To demonstrate this effect, we monitored the expansion of the 3D printed honeycomb samples (Fig 3) built with stiff (MW4) and soft (MI) materials for walls and cell inclusions respectively.

Fig 3. Swelling of a honeycomb with stiff (MW4) walls and soft (MI) inclusions.

The honeycomb’s unit cell geometry is reported with the kinematic variables (upper left) used in the analytical model and the actual dimensions (upper right). Swelling of a diamond-shaped honeycomb with”stiff” walls (Gwalls = GMW4 = 176.7 MPa) and soft cell inclusions (Ginclusions = GMI = 0.135 MPa). Snapshots cover 4 days of swelling in isopropanol at room temperature (T = 22°).

As the inclusions in the cells swelled, the honeycomb angle 2α (see Fig 3) between two walls increased, resulting in a highly anisotropic expansion: the honeycomb expands vertically with almost no horizontal deformation. The effect is more pronounced in a honeycomb with the same unit cell shape but having thinner walls (see S1 Movie), as thinner walls are less rigid. This simple experiment shows how the shape anisotropy of the constraining rigid framework of the walls directs the isotropic expansion of the inclusions into the vertical direction, while the wall thickness modulates the expansion magnitude. Moreover, the anisotropic honeycomb expansion is also dependent on the mismatch between the swelling properties of walls and inclusions: intuitively, a honeycomb made of a single material (for both walls and inclusions) would show isotropic expansion.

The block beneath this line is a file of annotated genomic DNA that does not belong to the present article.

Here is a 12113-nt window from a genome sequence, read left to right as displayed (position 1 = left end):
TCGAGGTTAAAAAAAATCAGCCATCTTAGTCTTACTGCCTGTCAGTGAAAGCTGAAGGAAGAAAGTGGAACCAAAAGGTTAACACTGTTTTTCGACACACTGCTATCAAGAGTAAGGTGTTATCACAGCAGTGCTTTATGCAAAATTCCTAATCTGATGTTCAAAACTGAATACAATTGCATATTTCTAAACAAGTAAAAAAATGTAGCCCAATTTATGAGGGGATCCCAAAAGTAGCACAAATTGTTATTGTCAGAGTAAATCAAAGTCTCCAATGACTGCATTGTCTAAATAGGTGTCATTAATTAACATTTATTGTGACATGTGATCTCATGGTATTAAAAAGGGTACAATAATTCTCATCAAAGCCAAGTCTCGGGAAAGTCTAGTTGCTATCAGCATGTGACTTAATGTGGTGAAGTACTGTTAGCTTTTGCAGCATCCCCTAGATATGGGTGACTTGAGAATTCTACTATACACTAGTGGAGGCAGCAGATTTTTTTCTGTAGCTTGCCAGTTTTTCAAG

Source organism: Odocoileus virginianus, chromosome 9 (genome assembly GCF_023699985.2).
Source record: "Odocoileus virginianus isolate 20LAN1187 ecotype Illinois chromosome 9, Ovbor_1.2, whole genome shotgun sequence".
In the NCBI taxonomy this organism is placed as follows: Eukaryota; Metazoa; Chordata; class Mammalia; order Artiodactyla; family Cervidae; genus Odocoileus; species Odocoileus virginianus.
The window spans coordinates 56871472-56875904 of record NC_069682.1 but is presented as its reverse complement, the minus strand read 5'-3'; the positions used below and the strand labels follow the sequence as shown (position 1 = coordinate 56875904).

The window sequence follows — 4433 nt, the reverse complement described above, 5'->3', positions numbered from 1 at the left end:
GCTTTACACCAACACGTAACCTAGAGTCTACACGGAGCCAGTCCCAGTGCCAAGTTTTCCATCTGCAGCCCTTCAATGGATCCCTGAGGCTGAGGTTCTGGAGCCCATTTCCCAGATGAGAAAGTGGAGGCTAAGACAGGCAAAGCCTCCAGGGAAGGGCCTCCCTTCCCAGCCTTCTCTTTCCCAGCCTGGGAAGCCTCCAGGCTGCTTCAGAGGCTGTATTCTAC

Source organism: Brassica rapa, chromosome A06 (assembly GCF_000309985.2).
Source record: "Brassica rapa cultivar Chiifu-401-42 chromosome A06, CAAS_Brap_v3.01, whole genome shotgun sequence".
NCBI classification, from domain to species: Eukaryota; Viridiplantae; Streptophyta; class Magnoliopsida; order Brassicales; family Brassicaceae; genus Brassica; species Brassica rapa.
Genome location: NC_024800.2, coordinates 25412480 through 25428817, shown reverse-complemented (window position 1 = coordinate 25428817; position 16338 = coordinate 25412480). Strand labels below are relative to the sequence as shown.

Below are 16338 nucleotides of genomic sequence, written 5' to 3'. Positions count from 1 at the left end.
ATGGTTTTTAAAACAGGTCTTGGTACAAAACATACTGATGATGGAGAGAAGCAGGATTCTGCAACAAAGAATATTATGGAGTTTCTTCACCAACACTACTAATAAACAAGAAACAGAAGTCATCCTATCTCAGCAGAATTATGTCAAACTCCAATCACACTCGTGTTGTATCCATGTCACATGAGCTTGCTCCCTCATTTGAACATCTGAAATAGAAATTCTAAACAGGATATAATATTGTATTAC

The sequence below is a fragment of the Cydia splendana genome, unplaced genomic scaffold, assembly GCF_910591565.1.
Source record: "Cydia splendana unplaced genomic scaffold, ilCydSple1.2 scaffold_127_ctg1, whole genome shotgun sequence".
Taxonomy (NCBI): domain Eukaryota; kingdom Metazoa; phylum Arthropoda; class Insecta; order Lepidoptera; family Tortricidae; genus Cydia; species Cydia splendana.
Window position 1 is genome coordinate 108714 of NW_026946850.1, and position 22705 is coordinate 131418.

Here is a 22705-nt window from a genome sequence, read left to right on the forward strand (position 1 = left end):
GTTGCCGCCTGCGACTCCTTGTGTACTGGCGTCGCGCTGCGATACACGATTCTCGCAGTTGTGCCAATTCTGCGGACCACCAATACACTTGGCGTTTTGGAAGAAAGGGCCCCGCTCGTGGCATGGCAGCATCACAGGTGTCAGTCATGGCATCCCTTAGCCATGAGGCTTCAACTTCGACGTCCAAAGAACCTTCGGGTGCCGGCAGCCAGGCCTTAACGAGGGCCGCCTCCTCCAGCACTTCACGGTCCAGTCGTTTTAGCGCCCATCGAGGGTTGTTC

To understand the role of these parameters (the mechanical properties of the materials, the honeycomb geometry and the physico-chemical characteristics of the system: temperature, solvent properties, polymer-solvent affinity) we provide here a minimal description of the swelling-honeycomb actuators through an analytical model based on the well-known statistical theory of Flory and Huggins as formulated by Treloar [26, 27]. While three dimensional formulations of swelling in a continuum are available [28], we propose an analytical model in which the dependence from all the mentioned parameters remains explicit. The basic assumption of this theory is that swelling is driven by differences of chemical potential of the solvent that drive its diffusion in the polymeric phase. We can adopt the same assumption since the polymeric chains of the inclusions and walls cannot diffuse into each other.

Observation of the 3D printed model expansion reveals that all cells in the model deform similarly (the boundary cells deformation deviates only slightly from that in the center cells), so that the deformation of the whole system can be studied by looking at one repetitive unit cell. Denoting with λi the stretch ratio–that is the ratio between the deformed and undeformed lengths- along direction i (where subscripts x, y, z refer to the horizontal, vertical and out-of-plane axes of Fig 3; and l and t refer to the longitudinal and transverse directions of the wall) and taking superscripts “W” and “I” for walls and inclusions respectively, geometrical compatibility requires: (1)